Coincident lines are an important concept in **analytical geometry** and **algebra**, such as linear equations. They have some interesting properties discussed below.

In non-mathematical terms, these lines are simply those *which lie on top of each other.*

Mathematically, these lines are those which **share all their points** and *can be represented by the same equation. *

Index

## How Do Coincident Lines Look?

When graphed, coincident lines lie on top of each other, so they look like one line. They cannot be distinguished by looking at all.

## Identification from Equations

In this section, we will see how to identify coincident line, based on their equations.

### Slope-Intercept Form

Consider a pair of lines, with slope-intercept equations as follows:

\(y = m_1 x + c_1\)

\(y = m_2 x + c_2\)

These lines are coincident **if and only if:**

\(m_1 = m_2 \textbf{ and } c_1 = c_2\)

i.e* their slopes and intercepts should be equal. *

### Standard Form

Consider two lines in standard form, as follows:

\(A_1x + B_1y + C_1 = 0\)

\(A_2x + B_2y + C_2 = 0\)

In this case, the lines are coincident **if and only if**:

\(\frac{A_1}{A_2} = \frac{B_1}{B_2} = \frac{C_1}{C_2}\)

This condition can also be called **the coincident line’s formula.**

## Difference Between Coincident Lines and Parallel Lines

These two are very similar concepts. In fact, coincident lines are a *special case of parallel lines*. However, there are a few differences.

When graphed, parallel lines look like two separate lines, visually and never intersect. Whereas, Coincident lines cannot be visually separated the same way and they intersect at all of its points.

## Applications

These special types of lines occur in algebra, for example in **simultaneous equations**. They correspond to a special case, and it means that they have* infinite solutions in common. *

For example, consider the two equations,

\(2y – 3x = 4\) and,

\(4y – 6x =8\)

The pair of values, \(x = 5\) and \(y = 2\) satisfy the first equation. Substituting this in the second equation, the LHS gives \(4(5) – 6(2) = 20-12 = 8\) which is the RHS. So \(x = 5\) and \(y = 2\) also satisfies the second equation. This applies to *any pair* of \((x, y)\) values that satisfies any one of the equations.

## Solved Examples

**Question 1.** Are the lines given by equations \(3x + 4y = 10\) and \(6x + 8y = 20\) coincident?

**Solution.** We first write the lines in standard form, as follows:

\(3x + 4y -10 = 0\)

\(6x + 8y -20 = 0\)

For the first equation, we have:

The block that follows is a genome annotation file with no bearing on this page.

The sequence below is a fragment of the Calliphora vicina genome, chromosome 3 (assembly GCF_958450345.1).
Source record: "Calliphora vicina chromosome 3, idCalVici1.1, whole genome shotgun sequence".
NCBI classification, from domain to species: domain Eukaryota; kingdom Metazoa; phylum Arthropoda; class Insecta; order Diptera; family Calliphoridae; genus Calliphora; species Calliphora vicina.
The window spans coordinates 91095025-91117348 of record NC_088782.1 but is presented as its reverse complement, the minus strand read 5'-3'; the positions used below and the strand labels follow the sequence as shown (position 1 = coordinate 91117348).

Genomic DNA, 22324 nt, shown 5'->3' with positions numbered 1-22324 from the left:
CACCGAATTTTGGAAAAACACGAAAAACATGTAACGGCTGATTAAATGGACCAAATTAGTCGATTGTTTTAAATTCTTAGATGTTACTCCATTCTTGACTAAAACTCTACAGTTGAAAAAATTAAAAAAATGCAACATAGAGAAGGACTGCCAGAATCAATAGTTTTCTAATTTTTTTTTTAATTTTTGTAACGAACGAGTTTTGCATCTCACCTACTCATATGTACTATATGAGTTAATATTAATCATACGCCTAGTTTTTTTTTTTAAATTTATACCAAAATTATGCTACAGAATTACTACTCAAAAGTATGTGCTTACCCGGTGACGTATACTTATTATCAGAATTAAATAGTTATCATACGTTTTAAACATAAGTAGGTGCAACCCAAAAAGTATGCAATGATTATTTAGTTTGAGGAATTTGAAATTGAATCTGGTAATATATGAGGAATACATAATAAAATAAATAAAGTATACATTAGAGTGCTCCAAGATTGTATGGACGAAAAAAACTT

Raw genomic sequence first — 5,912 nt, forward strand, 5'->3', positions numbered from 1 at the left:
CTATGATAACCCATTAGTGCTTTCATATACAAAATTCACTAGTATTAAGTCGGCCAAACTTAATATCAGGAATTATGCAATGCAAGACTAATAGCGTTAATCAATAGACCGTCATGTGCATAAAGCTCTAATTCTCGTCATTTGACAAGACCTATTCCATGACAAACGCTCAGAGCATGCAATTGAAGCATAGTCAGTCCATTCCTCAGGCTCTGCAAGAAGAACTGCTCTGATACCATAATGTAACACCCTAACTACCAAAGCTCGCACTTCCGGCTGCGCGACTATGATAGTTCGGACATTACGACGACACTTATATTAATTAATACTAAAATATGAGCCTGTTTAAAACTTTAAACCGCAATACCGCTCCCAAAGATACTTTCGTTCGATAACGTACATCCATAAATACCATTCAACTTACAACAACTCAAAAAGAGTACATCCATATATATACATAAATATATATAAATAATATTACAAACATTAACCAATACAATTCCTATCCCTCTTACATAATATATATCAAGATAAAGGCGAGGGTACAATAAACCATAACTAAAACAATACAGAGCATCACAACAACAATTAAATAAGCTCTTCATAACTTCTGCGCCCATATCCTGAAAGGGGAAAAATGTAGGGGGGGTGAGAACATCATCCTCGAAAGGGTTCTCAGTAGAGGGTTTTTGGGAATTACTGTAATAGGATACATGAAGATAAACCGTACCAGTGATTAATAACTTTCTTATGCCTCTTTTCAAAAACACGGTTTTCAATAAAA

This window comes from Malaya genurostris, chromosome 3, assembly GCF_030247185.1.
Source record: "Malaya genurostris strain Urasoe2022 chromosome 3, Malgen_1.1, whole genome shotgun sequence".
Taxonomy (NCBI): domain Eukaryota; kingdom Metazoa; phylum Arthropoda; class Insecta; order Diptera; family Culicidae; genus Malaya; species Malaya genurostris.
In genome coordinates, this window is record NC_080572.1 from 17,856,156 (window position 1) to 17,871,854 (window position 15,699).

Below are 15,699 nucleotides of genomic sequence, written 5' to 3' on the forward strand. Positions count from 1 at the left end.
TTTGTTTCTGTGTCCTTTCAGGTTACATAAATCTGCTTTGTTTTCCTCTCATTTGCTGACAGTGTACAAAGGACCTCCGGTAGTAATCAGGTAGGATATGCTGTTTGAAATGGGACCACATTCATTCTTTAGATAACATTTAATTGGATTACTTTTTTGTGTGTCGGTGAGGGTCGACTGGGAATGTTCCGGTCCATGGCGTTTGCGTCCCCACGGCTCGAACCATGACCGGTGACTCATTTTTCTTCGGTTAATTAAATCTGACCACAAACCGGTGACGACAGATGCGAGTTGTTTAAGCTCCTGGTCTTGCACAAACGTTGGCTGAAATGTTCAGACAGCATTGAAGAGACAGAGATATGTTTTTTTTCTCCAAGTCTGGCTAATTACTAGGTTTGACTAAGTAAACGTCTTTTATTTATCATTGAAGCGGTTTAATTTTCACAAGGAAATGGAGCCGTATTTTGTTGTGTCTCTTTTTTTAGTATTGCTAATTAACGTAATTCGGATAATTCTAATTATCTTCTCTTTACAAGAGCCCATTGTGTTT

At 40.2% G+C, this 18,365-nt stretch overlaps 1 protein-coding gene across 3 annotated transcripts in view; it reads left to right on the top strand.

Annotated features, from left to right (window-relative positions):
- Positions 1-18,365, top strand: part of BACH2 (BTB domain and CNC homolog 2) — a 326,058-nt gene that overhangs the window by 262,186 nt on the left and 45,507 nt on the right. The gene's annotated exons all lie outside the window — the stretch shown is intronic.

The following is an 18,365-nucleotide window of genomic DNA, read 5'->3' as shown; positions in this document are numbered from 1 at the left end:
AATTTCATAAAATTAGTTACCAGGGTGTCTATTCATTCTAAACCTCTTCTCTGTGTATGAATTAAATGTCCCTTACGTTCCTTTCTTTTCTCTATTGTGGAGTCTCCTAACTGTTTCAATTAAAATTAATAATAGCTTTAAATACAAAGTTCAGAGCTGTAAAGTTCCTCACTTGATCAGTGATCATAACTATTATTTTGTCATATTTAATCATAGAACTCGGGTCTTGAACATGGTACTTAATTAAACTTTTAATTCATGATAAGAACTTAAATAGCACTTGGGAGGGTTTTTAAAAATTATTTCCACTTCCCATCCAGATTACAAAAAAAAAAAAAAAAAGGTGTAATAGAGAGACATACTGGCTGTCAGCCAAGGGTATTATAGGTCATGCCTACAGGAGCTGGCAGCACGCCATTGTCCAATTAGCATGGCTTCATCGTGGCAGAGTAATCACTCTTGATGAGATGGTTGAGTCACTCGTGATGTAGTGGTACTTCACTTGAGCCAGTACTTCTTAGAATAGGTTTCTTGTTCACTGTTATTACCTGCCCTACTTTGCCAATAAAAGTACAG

\(A_1 = 3 ; B_1 = 4 ; C_1 = -10\)

For the second equation, we have:

\(A_1 = 6 ; B_1 = 8 ; C_1 = -20\)

Now we calculate \(\frac{A_1}{A_2}\), \(\frac{B_1}{B_2}\) and \(\frac{C_1}{C_2}\)

\(\frac{A_1}{A_2} = \frac{3}{6} = 0.5\)

\(\frac{B_1}{B_2} = \frac{4}{8} = 0.5\)

\(\frac{C_1}{C_2} = \frac{-10}{-20} = 0.5\)

Thus, this satisfies the condition:

\(\frac{A_1}{A_2} = \frac{B_1}{B_2} = \frac{C_1}{C_2}\)

The given pair is coincident.

**Question 2.** What must be the value of \(k\) for the two given lines to be coincident?

\(2x – 4y = 6\) and \(2y – x = k\).

**Solution.** We again write these equations in standard form.

\(2x – 4y – 6 = 0\)

\(-x + 2y -k =0\)

We have, for the first equation,

\(A_1 = 2 ; B_1 = -4 ; C_1 = -6\)

And, for second equation,

\(A_1 = -1 ; B_1 = 2 ; C_1 = -k\)

For the lines to coincide, the following requirement must be satisfied:

\(\frac{A_1}{A_2} = \frac{B_1}{B_2} = \frac{C_1}{C_2}\)

So, we calculate each of them.

\(\frac{A_1}{A_2} = \frac{2}{-1} = -2\)

\(\frac{B_1}{B_2} = \frac{-4}{2} = -2\)

\(\frac{C_1}{C_2} = \frac{-6}{-k}\)

*Assuming t*hey* are coincident*, \(\frac{-6}{-k} = -2\).

Solving for \(k\), we get, \(k = -3\).

## FAQs

**What are coincident lines?**

They are simply lines *that lie on top of each other.*

**How can you tell if two lines are coincident?**Two lines are coincident if their slopes and intercepts are equal.

**Do coincident lines intersect?**Yes, they do intersect. In fact, they intersect at all points they have, which are in common.

**How many solutions do coincident lines have?**These lines share all their points i.e intersect at all the points, so, all the points are solutions. As a line have infinite points, there exist infinite solutions for these types of lines.